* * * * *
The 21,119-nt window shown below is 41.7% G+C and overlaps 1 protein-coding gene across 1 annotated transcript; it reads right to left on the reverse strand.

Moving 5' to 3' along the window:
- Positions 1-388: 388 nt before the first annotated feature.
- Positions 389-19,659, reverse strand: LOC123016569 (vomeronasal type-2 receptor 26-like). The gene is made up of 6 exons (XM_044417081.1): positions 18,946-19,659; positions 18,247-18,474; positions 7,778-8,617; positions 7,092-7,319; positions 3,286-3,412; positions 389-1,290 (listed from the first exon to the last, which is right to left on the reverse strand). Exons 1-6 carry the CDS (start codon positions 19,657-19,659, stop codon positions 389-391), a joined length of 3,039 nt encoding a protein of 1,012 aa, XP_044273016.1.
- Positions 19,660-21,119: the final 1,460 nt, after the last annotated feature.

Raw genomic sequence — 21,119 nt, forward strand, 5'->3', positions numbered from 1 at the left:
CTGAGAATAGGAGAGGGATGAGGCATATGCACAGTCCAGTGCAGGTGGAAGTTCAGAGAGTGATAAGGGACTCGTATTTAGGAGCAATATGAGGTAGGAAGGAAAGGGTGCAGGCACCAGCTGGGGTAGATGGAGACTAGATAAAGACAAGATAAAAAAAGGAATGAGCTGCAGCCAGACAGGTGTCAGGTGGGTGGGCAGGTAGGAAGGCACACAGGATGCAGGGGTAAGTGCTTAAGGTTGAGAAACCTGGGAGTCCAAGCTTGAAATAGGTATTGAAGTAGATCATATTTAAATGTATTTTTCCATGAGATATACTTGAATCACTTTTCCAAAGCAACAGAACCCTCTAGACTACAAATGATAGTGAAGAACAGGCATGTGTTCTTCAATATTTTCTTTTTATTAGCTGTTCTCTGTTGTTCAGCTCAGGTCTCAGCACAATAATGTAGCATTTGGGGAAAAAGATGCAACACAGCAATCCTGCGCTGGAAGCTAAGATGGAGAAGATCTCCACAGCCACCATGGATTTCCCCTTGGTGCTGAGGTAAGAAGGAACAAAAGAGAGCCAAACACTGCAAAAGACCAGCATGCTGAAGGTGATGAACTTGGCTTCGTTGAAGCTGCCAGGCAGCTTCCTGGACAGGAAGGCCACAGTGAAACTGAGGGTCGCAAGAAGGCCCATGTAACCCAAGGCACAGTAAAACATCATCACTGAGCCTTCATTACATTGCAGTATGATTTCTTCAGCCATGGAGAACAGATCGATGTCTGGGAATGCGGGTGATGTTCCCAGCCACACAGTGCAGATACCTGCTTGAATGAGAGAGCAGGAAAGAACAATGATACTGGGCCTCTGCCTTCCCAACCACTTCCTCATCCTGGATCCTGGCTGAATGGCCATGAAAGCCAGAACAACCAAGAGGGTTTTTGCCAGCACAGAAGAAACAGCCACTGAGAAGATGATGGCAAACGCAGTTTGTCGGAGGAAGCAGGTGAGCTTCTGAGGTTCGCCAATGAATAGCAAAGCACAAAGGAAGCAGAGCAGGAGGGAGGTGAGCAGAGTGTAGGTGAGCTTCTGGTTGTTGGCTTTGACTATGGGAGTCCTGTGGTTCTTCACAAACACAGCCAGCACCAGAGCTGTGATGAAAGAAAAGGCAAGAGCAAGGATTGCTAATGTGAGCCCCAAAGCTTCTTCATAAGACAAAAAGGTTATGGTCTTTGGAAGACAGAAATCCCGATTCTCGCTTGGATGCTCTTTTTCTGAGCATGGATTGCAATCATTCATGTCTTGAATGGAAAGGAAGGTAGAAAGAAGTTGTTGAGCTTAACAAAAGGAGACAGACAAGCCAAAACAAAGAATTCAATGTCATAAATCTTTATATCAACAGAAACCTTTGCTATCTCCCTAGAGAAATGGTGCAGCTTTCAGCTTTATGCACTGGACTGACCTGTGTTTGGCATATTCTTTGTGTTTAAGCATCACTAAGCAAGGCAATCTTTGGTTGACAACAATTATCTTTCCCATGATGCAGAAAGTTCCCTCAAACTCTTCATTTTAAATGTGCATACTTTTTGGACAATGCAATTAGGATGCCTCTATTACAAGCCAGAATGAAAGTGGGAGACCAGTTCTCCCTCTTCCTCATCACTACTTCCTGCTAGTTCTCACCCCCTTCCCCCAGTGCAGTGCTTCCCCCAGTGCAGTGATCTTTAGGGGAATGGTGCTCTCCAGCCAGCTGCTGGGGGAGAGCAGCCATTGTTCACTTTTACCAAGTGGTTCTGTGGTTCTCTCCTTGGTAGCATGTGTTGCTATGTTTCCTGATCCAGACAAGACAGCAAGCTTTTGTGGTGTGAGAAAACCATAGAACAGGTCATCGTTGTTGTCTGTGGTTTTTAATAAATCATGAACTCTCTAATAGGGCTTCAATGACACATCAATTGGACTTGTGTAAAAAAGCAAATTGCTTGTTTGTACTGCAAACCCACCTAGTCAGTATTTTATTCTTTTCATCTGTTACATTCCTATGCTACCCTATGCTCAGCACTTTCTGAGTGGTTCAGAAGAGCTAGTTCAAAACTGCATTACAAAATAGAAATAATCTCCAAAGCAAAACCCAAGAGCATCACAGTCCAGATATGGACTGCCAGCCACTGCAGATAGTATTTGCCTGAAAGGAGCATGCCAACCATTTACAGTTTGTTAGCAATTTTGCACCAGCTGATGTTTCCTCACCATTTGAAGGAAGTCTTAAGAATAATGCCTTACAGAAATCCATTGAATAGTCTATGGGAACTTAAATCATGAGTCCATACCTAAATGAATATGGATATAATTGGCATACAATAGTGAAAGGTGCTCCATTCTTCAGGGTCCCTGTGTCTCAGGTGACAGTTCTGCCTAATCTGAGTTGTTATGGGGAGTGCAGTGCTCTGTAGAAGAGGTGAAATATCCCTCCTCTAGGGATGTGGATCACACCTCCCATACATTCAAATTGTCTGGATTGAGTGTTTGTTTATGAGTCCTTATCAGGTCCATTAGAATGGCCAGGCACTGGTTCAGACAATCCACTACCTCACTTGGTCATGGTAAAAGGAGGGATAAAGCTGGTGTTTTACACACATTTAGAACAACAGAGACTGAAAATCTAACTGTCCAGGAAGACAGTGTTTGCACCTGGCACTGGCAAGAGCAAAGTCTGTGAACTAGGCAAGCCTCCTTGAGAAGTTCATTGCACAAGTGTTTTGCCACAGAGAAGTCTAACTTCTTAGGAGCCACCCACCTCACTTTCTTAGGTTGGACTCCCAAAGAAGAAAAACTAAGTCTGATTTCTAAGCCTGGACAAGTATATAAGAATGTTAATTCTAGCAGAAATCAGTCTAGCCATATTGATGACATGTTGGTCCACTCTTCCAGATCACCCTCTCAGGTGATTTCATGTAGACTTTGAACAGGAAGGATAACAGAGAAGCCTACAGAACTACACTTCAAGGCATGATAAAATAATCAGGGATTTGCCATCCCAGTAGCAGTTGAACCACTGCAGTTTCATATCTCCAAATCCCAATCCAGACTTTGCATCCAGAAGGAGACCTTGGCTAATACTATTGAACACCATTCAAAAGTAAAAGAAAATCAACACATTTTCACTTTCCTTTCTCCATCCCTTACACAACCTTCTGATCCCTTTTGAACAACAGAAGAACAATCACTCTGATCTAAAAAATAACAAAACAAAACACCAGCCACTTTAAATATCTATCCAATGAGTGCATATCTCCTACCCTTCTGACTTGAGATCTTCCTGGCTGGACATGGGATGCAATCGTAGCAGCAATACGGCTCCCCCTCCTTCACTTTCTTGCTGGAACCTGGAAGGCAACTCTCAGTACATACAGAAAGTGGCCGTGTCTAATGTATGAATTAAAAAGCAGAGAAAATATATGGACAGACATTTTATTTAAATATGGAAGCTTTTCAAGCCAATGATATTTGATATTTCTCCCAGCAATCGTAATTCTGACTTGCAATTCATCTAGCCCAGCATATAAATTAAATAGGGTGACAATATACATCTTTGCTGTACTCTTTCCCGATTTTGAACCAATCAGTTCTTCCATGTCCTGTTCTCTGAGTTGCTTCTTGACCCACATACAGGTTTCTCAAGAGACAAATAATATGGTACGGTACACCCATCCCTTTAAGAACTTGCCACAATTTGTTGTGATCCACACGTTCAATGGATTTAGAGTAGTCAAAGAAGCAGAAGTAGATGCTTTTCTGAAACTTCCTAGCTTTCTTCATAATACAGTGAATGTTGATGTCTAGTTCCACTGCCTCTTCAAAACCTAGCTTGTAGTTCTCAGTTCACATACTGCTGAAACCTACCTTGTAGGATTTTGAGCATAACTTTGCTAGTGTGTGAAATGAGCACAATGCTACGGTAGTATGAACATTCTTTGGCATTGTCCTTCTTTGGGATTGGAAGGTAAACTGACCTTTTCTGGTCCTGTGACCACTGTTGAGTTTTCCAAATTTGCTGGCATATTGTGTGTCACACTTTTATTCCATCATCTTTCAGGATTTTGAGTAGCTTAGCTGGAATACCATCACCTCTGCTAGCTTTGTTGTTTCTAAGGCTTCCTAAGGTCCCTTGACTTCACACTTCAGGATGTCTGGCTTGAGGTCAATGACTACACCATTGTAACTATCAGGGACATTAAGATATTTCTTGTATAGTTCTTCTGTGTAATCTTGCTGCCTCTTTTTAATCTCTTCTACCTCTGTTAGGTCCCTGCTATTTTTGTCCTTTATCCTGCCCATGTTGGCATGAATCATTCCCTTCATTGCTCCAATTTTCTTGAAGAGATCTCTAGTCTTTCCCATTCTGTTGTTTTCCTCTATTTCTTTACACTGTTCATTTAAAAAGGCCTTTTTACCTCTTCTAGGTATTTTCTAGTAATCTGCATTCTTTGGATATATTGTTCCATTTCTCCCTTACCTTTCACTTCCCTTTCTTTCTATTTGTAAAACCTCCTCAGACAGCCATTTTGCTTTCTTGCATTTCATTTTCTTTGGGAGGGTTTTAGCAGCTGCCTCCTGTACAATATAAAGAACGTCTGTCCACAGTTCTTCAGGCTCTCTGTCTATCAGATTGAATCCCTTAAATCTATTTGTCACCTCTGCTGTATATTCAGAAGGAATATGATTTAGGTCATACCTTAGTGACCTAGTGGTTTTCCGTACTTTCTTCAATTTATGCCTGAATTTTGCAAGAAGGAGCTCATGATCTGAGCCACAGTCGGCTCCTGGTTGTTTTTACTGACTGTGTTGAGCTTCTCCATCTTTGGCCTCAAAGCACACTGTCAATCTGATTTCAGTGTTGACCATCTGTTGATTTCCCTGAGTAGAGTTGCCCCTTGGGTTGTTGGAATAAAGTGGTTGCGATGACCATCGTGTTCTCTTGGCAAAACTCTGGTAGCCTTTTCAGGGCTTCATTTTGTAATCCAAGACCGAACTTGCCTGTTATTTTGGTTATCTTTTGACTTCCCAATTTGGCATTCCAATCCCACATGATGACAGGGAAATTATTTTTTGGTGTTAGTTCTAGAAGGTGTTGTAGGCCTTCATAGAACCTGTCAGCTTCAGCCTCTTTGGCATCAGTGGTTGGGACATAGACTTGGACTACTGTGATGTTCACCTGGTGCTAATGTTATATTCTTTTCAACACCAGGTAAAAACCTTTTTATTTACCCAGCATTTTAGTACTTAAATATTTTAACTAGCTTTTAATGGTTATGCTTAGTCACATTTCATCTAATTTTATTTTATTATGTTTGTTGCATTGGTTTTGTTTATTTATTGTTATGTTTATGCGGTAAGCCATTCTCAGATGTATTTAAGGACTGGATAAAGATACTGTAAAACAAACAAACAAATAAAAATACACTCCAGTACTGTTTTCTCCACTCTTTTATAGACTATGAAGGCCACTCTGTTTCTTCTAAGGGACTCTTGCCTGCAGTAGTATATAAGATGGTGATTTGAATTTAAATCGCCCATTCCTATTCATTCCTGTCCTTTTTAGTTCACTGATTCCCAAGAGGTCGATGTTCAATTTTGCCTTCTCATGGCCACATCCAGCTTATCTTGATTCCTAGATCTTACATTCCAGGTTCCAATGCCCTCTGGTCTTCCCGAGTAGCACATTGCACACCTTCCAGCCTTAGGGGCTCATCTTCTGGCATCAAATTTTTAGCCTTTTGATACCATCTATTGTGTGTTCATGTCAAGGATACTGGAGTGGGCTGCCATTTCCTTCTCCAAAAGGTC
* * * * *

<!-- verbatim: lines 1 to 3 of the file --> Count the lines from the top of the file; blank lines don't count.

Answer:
The 21,119-nt window shown below is 41.7% G+C and overlaps 1 protein-coding gene across 1 annotated transcript; it reads right to left on the reverse strand.

Moving 5' to 3' along the window:
- Positions 1-388: 388 nt before the first annotated feature.